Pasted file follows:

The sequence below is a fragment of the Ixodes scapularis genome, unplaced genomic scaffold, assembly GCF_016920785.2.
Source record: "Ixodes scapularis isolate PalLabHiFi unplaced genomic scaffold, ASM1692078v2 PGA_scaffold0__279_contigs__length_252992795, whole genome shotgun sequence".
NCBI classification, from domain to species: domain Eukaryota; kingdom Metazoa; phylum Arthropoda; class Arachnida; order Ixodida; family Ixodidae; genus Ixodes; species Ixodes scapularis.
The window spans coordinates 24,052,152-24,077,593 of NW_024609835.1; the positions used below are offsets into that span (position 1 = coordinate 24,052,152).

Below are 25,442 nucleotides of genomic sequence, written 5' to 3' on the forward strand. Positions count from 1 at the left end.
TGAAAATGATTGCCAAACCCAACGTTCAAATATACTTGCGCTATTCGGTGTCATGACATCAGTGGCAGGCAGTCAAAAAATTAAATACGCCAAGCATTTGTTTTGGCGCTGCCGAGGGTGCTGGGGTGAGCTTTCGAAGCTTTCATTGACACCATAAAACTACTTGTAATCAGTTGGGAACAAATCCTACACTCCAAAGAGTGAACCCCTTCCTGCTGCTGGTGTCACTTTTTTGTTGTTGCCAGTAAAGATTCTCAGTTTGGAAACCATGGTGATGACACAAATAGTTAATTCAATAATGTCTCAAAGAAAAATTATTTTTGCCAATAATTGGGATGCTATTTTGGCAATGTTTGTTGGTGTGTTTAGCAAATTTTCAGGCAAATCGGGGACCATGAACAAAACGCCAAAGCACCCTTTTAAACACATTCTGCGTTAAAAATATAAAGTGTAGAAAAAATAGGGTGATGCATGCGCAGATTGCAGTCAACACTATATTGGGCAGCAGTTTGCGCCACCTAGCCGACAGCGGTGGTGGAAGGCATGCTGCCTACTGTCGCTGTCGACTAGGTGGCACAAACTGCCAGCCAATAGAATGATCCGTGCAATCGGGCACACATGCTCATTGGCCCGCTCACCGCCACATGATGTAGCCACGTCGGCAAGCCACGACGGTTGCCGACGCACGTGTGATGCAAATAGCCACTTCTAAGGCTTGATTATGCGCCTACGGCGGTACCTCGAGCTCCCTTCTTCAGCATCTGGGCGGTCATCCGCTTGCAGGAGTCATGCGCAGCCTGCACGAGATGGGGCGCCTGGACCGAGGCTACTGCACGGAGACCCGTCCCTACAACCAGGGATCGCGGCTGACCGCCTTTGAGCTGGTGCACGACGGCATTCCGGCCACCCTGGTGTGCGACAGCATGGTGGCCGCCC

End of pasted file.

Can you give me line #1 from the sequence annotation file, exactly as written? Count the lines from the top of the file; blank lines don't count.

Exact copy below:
The sequence below is a fragment of the Ixodes scapularis genome, unplaced genomic scaffold, assembly GCF_016920785.2.